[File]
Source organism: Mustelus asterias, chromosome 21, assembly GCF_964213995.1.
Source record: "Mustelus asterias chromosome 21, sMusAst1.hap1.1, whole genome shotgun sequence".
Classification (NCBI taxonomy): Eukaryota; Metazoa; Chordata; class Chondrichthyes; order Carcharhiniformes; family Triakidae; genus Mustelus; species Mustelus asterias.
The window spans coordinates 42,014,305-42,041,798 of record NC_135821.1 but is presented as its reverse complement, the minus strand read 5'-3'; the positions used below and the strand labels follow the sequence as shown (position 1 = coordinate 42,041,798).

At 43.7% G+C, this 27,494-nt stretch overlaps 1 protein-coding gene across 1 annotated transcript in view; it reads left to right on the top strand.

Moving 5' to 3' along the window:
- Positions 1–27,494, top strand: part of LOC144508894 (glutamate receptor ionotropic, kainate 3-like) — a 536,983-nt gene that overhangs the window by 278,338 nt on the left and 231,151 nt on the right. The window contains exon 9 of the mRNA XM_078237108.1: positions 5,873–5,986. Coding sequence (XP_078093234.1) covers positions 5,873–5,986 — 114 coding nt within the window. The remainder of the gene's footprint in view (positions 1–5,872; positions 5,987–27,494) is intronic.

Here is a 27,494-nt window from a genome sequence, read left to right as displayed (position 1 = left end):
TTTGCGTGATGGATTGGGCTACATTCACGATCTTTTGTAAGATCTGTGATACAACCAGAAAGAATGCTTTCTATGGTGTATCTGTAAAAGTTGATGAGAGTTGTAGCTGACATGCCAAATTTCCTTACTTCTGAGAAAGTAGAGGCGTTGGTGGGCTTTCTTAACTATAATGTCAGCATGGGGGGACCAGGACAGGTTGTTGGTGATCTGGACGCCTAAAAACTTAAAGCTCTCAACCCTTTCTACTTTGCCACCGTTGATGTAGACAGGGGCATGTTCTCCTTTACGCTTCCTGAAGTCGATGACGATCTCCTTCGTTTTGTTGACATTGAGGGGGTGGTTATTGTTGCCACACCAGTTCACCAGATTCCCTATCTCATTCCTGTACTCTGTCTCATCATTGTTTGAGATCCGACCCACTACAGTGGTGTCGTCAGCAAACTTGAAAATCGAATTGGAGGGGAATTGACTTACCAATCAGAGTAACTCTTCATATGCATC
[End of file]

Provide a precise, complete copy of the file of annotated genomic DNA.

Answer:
Source organism: Mustelus asterias, chromosome 21, assembly GCF_964213995.1.
Source record: "Mustelus asterias chromosome 21, sMusAst1.hap1.1, whole genome shotgun sequence".
Classification (NCBI taxonomy): Eukaryota; Metazoa; Chordata; class Chondrichthyes; order Carcharhiniformes; family Triakidae; genus Mustelus; species Mustelus asterias.
The window spans coordinates 42,014,305-42,041,798 of record NC_135821.1 but is presented as its reverse complement, the minus strand read 5'-3'; the positions used below and the strand labels follow the sequence as shown (position 1 = coordinate 42,041,798).

At 43.7% G+C, this 27,494-nt stretch overlaps 1 protein-coding gene across 1 annotated transcript in view; it reads left to right on the top strand.

Moving 5' to 3' along the window:
- Positions 1–27,494, top strand: part of LOC144508894 (glutamate receptor ionotropic, kainate 3-like) — a 536,983-nt gene that overhangs the window by 278,338 nt on the left and 231,151 nt on the right. The window contains exon 9 of the mRNA XM_078237108.1: positions 5,873–5,986. Coding sequence (XP_078093234.1) covers positions 5,873–5,986 — 114 coding nt within the window. The remainder of the gene's footprint in view (positions 1–5,872; positions 5,987–27,494) is intronic.

Here is a 27,494-nt window from a genome sequence, read left to right as displayed (position 1 = left end):
TTTGCGTGATGGATTGGGCTACATTCACGATCTTTTGTAAGATCTGTGATACAACCAGAAAGAATGCTTTCTATGGTGTATCTGTAAAAGTTGATGAGAGTTGTAGCTGACATGCCAAATTTCCTTACTTCTGAGAAAGTAGAGGCGTTGGTGGGCTTTCTTAACTATAATGTCAGCATGGGGGGACCAGGACAGGTTGTTGGTGATCTGGACGCCTAAAAACTTAAAGCTCTCAACCCTTTCTACTTTGCCACCGTTGATGTAGACAGGGGCATGTTCTCCTTTACGCTTCCTGAAGTCGATGACGATCTCCTTCGTTTTGTTGACATTGAGGGGGTGGTTATTGTTGCCACACCAGTTCACCAGATTCCCTATCTCATTCCTGTACTCTGTCTCATCATTGTTTGAGATCCGACCCACTACAGTGGTGTCGTCAGCAAACTTGAAAATCGAATTGGAGGGGAATTGACTTACCAATCAGAGTAACTCTTCATATGCATC